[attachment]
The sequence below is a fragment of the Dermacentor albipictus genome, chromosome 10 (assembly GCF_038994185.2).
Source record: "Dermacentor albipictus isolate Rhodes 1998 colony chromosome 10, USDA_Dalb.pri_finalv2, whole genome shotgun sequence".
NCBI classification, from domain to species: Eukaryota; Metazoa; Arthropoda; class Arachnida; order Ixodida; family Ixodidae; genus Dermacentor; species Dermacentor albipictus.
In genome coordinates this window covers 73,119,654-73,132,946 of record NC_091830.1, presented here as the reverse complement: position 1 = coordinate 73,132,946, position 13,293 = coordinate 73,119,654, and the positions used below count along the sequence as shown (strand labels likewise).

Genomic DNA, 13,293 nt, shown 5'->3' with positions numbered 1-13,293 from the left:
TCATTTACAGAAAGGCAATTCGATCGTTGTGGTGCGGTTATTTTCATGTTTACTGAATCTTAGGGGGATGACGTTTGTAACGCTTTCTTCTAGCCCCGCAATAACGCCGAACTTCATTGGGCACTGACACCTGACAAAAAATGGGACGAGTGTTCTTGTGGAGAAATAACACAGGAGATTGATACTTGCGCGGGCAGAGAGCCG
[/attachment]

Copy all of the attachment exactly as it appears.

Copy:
The sequence below is a fragment of the Dermacentor albipictus genome, chromosome 10 (assembly GCF_038994185.2).
Source record: "Dermacentor albipictus isolate Rhodes 1998 colony chromosome 10, USDA_Dalb.pri_finalv2, whole genome shotgun sequence".
NCBI classification, from domain to species: Eukaryota; Metazoa; Arthropoda; class Arachnida; order Ixodida; family Ixodidae; genus Dermacentor; species Dermacentor albipictus.
In genome coordinates this window covers 73,119,654-73,132,946 of record NC_091830.1, presented here as the reverse complement: position 1 = coordinate 73,132,946, position 13,293 = coordinate 73,119,654, and the positions used below count along the sequence as shown (strand labels likewise).

Genomic DNA, 13,293 nt, shown 5'->3' with positions numbered 1-13,293 from the left:
TCATTTACAGAAAGGCAATTCGATCGTTGTGGTGCGGTTATTTTCATGTTTACTGAATCTTAGGGGGATGACGTTTGTAACGCTTTCTTCTAGCCCCGCAATAACGCCGAACTTCATTGGGCACTGACACCTGACAAAAAATGGGACGAGTGTTCTTGTGGAGAAATAACACAGGAGATTGATACTTGCGCGGGCAGAGAGCCG